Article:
Introduction: Robot Car With Bluetooth, Camera and MIT App Inventor2

About: Electrical engineer, Master in Finance who enjoys playing golf, running, heavy metal and having fun with circuits!

Did you ever wanted to build your own robot car? Well...this is your chance!!

In this Instructable I will walk you in how to make a Robot Car controlled via Bluetooth and MIT App Inventor2. Be aware that I’m a newbie and that this is my first instuctable so please be gentle in your comments.

There are many instructables out there but in this one I’ve tried to combine many features such as: camera streaming, obstacle avoidance, ultrasonic range sensor, Larson scanner (with charlieplexing) and battery monitoring to an Android App!!

So let’s get started and meet Frankie (it uses ideas from many places....hence Robo Frankenstein)

Step 1: Parts and Software

    Here, in my home town, it is difficult to get all the parts, therefore I was able to get most of them from

      I estimate that the project can be built for USD 25 - 30 without considering the old cellphone.

      • Car chassis: 3 wheels, 2 motors 6V (USD 9)
      • Arduino Nano (USD 2)
      • Bluetooth HC-05 (USD 3 to 4)
      • L293D motor driver to drive wheel motors (USD 1.50 for a 5 pieces lot)
      • Old cellular with camera and Wi-Fi
      • Ultrasonic sensor HC-SR04 for measurement to a nearby object (USD 1)
      • 6 LEDs for Larson scanner
      • ATtiny85 for Larson scanner (USD 1)
      • Breadboard (USD 1)
      • Wires
      • 100K Ohm resistor (4)
      • 1K Ohm resistor (2)
      • 2K Ohm resistor (1)
      • 270 Ohm resistor (3)
      • Buzzer


      • Arduino IDE
      • IP Webcam (for old cellular Android)
      • MIT App Inventor2: This App is great but only works for Android operating system (no Iphones…sorry!)

      Step 2: Construction Process

      Car chassis is very easy to assemble; it has 2 motors 6V that powers rear wheels and a 4 battery pack.

      The Robot car is controlled via Bluetooth and Wi-Fi. Bluetooth controls the serial communications between the Car and MIT App inventor2 and Wi-Fi is used to communicate with the camera (old cellphone) installed in front of the car.

      For this project, I have used two set of batteries: the arduino is powered by a 9V battery and the car motors by 6V (four 1.5V AA batteries).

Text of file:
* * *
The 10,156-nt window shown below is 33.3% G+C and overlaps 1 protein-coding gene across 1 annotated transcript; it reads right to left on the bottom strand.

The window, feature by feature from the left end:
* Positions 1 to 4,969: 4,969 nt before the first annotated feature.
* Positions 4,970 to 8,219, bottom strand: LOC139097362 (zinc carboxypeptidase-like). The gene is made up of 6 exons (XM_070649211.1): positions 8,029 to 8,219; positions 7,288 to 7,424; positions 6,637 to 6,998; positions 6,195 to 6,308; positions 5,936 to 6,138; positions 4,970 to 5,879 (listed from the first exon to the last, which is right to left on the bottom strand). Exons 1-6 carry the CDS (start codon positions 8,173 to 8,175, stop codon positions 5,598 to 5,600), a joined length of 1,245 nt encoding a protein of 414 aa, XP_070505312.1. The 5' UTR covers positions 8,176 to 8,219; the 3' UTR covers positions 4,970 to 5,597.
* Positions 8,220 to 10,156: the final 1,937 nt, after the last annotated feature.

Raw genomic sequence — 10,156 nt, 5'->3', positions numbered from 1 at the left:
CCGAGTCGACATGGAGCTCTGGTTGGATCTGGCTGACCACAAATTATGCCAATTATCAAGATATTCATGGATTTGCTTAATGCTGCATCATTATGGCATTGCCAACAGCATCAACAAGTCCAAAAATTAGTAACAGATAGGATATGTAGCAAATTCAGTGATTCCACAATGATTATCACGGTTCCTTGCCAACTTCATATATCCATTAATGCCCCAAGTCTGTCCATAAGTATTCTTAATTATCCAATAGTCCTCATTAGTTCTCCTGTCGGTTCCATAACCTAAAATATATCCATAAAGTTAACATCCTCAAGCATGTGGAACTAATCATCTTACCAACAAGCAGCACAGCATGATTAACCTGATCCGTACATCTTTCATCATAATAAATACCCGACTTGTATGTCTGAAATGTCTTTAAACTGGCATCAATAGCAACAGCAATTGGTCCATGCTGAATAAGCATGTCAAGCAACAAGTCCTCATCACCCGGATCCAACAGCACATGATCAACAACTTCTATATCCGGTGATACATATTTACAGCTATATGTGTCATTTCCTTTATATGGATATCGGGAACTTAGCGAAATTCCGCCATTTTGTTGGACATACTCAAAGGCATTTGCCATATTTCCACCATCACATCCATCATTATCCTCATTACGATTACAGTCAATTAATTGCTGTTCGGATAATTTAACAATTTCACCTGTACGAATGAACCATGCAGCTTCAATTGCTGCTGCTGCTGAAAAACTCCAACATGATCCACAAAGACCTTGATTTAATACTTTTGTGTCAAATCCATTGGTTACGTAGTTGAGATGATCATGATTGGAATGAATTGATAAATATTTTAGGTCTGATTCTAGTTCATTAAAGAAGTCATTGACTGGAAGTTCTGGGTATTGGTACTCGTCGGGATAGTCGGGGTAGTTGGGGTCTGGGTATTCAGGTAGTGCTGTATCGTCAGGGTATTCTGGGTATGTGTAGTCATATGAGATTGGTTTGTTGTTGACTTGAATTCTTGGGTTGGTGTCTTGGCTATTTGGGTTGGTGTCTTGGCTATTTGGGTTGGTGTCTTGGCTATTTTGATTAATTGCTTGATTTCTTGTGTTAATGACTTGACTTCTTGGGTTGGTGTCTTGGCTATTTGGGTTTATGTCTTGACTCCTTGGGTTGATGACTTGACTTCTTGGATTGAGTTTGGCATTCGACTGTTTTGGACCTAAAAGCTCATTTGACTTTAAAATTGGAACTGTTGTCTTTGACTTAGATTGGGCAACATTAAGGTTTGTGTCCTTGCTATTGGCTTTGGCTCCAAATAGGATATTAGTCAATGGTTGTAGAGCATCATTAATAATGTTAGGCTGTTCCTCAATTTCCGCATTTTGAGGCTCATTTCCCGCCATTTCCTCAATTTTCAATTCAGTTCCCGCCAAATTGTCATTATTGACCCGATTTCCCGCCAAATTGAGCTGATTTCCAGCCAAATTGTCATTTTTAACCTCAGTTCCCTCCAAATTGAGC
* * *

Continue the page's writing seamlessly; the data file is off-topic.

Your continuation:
Arduino Nano is the brain of this project that controls the car, buzzer, ultrasonic range sensor HC-SR04, Bluetooth HC-05, Larson scanner (ATtiny85) and monitors the batteries. 9V battery goes to Vin (pin 30) and Arduino's pin 27 gives 5V regulated power to breadboard. Need to tie all grounds from all the ICs and batteries together.

      Attached, the circuit diagram made it in Excel (Sorry.... next time I’ll try Fritzing). I've connected everything using breadboard and male to male wire connectors, mine looks like a rats nest.

      Step 3: L293D Motor Driver

      L293D is a quadruple high current half-H driver designed to provide bidirectional drive currents of up to 600 mA at voltages 4.5V to 36V. It is used to drive the car wheels.

      It is powered by a 6V battery pack (four 1.5V AA) for the motors and uses 5V for the logic that comes from regulated 5V (pin 27) in Arduino Nano. Connections are shown in the attached schematic.

      There was no need to install it in a heat sink.

      Step 4: HC-05 Bluetooth

      HC-05 Bluetooth is powered by 5V (arduino pin 27), but it is important to understand that the logic level is 3.3V, i.e. communications (Tx and Rx) with 3.3V. That is why Rx has to be configured with maximum 3.3V which can be achieved with a level shifter converter or, as in this case, with a voltage divider by using a 1K and 2K resistors as seen in the circuit.

      Step 5: Battery Monitor

      In order to monitor the battery levels I have set voltage dividers in order to bring voltage levels below 5V (Arduino’s max range). The voltage divider decreases the voltage being measured to within the range of the Arduino analog inputs.

      The analog inputs A4 and A6 are used and high resistors (100K ohms) are used in order not to drain the batteries too much in the measurement process. We need to compromise, if resistors are too low (10K ohms), less loading effect, voltage reading is more accurate, but more current drawing; if they are too high (1M ohms), more loading effect, voltage reading is less accurate, but less current drawing.

      Battery monitoring is made every 10 sec and displayed directly in your controller cellphone.

      I’m sure there is lots of room for improvement in this part since I’m reading from two analog pins and the internal MUX is swapping between them. I am not averaging multiple measurements and maybe that is what I should be doing.

      Let me explain the following formula:

      //Read voltage from analog pin A4 and make calibration for Arduino:
      voltage1 = (analogRead(A4)*5.0/1024.0)*2.0; //8.0V

      The Arduino nano board contains 8 channel, 10-bit analog to digital converter. Function analogRead() returns a number between 0 and 1023 that is proportional to the amount of voltage being applied to the pin. This yields a resolution between readings of: 5 volts / 1024 units or, .0049 volts (4.9 mV) per unit.

      Voltage divider halves voltage and, in order to get true voltage, need to multiply by 2!!

      IMPORTANT: I'm sure there is a more efficient way to power an arduino than the way I'm doing it!! As a newbie I've learned the hard way. Arduino Vin pin uses a linear voltage regulator which means that, with a 9V battery, you will be burning a big chunk of the power in the linear regulator itself! Not good. I did it this way because it was fast and just because I didn't know better ...but be sure that in Robo Frankie version 2.0 I will certainly do it differently.